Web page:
While the media continues to swarm over the Obama trip to “points beyond,” John McCain is hitting some key swing states to talk about more pressing domestic issues, including energy policy. As the New York Times points out, these are key battlegrounds and it’s a message which may resonate with the hurting pocketbooks of voters more than the opinions of foreign leaders.
“McCain’s message adding domestic oil production to a policy of alternative energy investment and conservation is favored over Obama’s message that blames oil companies, calls for investments in alternative energy, and rejects limited offshore drilling,” concluded a recent Democracy Corps analysis of Mr. Greenberg’s research.
That provides an opening for Mr. McCain on the economy in his most important electoral targets. Mr. McCain has placed top priority on holding Ohio and reversing Democrats’ 2004 victories in Michigan, Pennsylvania and New Hampshire, whose combined 42 electoral votes exceed those of Mr. Obama’s critical red-state targets of Colorado, Iowa, New Mexico, Nevada and Virginia.
“It’s not whether he wins or loses the issue nationally, it’s whether he wins it in Michigan, Ohio and Pennsylvania,” Neil Newhouse, a Republican pollster, said of the economy. That’s the turf Mr. McCain aims to occupy while Mr. Obama travels.
I have maintained for some time that energy policy and pain at the pump will be one of the driving issues in November, and McCain’s plan for energy is the more sensible of the two. Will this translate into votes? I obsess over polls far more than is healthy, but I’ve long since come to the conclusion that the COPM states will carry the day for this election. (Colorado, Ohio, Pennsylvania and Michigan.) Obama can actually afford to sacrifice Florida, (and he may well have to) but if he can carry those four states, McCain has no realistic path to 270. If Obama carries three of them, McCain’s path is steep and still likely impossible. But if McCain can nab two of them, Obama has work to do elsewhere.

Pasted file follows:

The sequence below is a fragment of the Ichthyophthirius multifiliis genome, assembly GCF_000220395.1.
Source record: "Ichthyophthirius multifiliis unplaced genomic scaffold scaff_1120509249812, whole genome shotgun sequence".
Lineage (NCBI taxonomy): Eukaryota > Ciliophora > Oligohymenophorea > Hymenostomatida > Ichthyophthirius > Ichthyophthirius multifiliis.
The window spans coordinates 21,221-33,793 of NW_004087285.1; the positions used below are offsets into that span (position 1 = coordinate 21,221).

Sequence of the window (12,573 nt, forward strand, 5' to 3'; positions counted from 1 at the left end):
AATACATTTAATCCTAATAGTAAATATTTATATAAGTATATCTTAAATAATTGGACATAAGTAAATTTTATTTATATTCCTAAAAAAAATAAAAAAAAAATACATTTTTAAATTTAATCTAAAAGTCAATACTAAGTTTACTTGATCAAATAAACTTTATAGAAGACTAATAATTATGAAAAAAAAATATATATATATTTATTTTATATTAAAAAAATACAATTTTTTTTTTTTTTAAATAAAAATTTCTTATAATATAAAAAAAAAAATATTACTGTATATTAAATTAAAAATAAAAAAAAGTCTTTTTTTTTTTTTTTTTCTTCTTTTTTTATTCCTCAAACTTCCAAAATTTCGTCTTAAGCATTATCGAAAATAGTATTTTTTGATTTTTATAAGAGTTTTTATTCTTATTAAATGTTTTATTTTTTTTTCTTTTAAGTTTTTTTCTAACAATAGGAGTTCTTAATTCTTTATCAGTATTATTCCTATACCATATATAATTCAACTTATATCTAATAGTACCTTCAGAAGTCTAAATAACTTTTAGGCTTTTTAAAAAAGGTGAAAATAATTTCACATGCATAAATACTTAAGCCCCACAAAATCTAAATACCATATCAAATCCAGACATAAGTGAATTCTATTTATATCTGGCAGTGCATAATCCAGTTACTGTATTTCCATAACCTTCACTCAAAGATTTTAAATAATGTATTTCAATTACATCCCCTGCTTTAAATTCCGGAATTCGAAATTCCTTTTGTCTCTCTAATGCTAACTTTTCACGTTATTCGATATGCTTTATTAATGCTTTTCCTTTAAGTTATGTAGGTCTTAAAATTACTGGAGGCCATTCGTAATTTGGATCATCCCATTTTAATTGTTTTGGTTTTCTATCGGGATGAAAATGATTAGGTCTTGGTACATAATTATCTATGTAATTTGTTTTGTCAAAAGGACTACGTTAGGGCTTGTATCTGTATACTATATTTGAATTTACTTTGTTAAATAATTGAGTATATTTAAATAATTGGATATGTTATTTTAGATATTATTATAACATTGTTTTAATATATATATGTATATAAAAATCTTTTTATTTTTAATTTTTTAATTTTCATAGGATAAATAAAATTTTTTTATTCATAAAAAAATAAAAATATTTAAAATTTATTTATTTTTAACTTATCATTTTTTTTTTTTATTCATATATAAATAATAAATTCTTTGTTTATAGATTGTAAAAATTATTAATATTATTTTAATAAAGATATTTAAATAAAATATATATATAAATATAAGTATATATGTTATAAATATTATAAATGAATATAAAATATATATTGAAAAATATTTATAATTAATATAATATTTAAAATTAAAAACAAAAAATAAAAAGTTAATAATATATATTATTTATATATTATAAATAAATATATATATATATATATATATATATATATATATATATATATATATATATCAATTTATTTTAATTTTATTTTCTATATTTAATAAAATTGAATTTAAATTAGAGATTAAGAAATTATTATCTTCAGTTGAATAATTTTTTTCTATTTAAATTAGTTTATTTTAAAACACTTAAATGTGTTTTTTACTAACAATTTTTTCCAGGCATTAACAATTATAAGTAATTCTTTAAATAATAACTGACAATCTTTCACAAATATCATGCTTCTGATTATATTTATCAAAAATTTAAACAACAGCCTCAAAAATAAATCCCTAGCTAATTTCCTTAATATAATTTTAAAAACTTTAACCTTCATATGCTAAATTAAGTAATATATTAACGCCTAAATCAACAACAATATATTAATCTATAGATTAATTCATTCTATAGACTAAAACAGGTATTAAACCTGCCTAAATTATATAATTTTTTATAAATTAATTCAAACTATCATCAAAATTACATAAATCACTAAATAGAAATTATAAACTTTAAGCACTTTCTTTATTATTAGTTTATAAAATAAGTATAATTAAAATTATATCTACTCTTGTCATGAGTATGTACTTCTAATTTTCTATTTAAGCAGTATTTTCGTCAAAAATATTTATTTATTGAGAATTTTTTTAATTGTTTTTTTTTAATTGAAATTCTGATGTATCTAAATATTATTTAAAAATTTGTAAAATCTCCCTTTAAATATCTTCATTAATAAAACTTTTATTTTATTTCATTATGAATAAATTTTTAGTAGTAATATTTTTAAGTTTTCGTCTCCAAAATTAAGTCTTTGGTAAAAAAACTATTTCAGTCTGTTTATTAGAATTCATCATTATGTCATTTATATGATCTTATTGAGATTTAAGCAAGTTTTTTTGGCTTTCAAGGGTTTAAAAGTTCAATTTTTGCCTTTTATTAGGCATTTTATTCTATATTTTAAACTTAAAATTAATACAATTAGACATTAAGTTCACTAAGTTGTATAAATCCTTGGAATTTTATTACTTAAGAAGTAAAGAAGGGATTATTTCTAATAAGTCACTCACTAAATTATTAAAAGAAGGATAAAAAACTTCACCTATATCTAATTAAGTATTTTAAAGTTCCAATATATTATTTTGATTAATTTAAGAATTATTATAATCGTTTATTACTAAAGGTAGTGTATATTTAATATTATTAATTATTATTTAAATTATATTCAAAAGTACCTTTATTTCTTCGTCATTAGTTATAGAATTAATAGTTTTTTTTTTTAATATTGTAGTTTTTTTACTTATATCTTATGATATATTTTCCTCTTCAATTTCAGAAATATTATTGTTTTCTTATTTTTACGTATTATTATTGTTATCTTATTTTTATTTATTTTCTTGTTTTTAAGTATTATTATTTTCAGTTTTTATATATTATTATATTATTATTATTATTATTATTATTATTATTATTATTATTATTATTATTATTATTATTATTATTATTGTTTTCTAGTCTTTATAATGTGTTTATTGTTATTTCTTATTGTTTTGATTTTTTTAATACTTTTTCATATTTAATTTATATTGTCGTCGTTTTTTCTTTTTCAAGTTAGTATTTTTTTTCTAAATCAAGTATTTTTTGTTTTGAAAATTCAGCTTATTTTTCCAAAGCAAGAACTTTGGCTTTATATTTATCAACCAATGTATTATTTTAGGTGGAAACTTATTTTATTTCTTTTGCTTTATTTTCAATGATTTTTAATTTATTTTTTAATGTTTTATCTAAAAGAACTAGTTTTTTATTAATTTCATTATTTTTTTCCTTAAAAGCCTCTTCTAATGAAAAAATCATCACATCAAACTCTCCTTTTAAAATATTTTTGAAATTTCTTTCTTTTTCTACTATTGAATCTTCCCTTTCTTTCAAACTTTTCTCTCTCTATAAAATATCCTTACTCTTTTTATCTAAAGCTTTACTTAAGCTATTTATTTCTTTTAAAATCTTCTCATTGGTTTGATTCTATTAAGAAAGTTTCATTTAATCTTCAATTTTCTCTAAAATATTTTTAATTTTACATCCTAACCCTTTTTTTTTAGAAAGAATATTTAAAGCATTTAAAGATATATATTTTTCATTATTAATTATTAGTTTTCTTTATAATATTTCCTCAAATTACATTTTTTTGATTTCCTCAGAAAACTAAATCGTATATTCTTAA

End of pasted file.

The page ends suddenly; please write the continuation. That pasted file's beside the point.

These areas are exactly where McCain is hitting the energy and economic message while Obama tours abroad. Will it provide the needed impact? A look at the most recent poll of polls shows that Obama enjoys a small lead in all four, but Big Mac remains in striking distance. Obama is up by 7.7 in Michigan, 3.6 in Colorado, 4.5 in Ohio and 7.7 in Pennsylvania. Two are inside the margin of error and two are outside, but not by much. This period of time, while Obama talks abroad about Iraq and Afghanistan and McCain talks energy and the economy in these states, should prove instructive. If Obama gets a big bounce in the local polls from this, McCain has a dark cloud on his horizon. But if the local talks on these subjects begin closing the gap with Obama, the Illinois Senator might not want to start picking out drapes for the Oval Office just yet.